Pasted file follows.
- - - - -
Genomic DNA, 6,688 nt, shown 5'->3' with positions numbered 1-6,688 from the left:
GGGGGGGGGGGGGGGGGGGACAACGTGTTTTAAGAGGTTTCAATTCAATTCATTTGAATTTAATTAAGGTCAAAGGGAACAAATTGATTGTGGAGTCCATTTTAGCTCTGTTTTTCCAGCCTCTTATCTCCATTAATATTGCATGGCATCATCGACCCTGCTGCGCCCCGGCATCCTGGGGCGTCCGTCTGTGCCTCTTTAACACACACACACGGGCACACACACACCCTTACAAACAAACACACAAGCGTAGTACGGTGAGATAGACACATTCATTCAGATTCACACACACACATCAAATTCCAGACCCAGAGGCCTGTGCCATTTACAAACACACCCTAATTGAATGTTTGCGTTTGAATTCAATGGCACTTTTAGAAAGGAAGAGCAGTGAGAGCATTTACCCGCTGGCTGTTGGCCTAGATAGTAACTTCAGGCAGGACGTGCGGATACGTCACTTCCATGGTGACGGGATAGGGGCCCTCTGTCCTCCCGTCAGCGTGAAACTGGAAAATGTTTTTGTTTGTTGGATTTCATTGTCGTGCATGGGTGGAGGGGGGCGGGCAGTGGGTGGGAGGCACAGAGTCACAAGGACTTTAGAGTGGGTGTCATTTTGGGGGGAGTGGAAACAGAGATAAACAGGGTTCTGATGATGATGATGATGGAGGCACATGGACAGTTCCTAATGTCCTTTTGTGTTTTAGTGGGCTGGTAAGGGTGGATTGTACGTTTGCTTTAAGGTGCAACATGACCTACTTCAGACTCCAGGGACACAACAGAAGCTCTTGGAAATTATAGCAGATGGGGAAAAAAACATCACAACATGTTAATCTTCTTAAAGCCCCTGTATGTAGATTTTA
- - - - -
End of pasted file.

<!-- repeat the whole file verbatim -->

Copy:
Genomic DNA, 6,688 nt, shown 5'->3' with positions numbered 1-6,688 from the left:
GGGGGGGGGGGGGGGGGGGACAACGTGTTTTAAGAGGTTTCAATTCAATTCATTTGAATTTAATTAAGGTCAAAGGGAACAAATTGATTGTGGAGTCCATTTTAGCTCTGTTTTTCCAGCCTCTTATCTCCATTAATATTGCATGGCATCATCGACCCTGCTGCGCCCCGGCATCCTGGGGCGTCCGTCTGTGCCTCTTTAACACACACACACGGGCACACACACACCCTTACAAACAAACACACAAGCGTAGTACGGTGAGATAGACACATTCATTCAGATTCACACACACACATCAAATTCCAGACCCAGAGGCCTGTGCCATTTACAAACACACCCTAATTGAATGTTTGCGTTTGAATTCAATGGCACTTTTAGAAAGGAAGAGCAGTGAGAGCATTTACCCGCTGGCTGTTGGCCTAGATAGTAACTTCAGGCAGGACGTGCGGATACGTCACTTCCATGGTGACGGGATAGGGGCCCTCTGTCCTCCCGTCAGCGTGAAACTGGAAAATGTTTTTGTTTGTTGGATTTCATTGTCGTGCATGGGTGGAGGGGGGCGGGCAGTGGGTGGGAGGCACAGAGTCACAAGGACTTTAGAGTGGGTGTCATTTTGGGGGGAGTGGAAACAGAGATAAACAGGGTTCTGATGATGATGATGATGGAGGCACATGGACAGTTCCTAATGTCCTTTTGTGTTTTAGTGGGCTGGTAAGGGTGGATTGTACGTTTGCTTTAAGGTGCAACATGACCTACTTCAGACTCCAGGGACACAACAGAAGCTCTTGGAAATTATAGCAGATGGGGAAAAAAACATCACAACATGTTAATCTTCTTAAAGCCCCTGTATGTAGATTTTA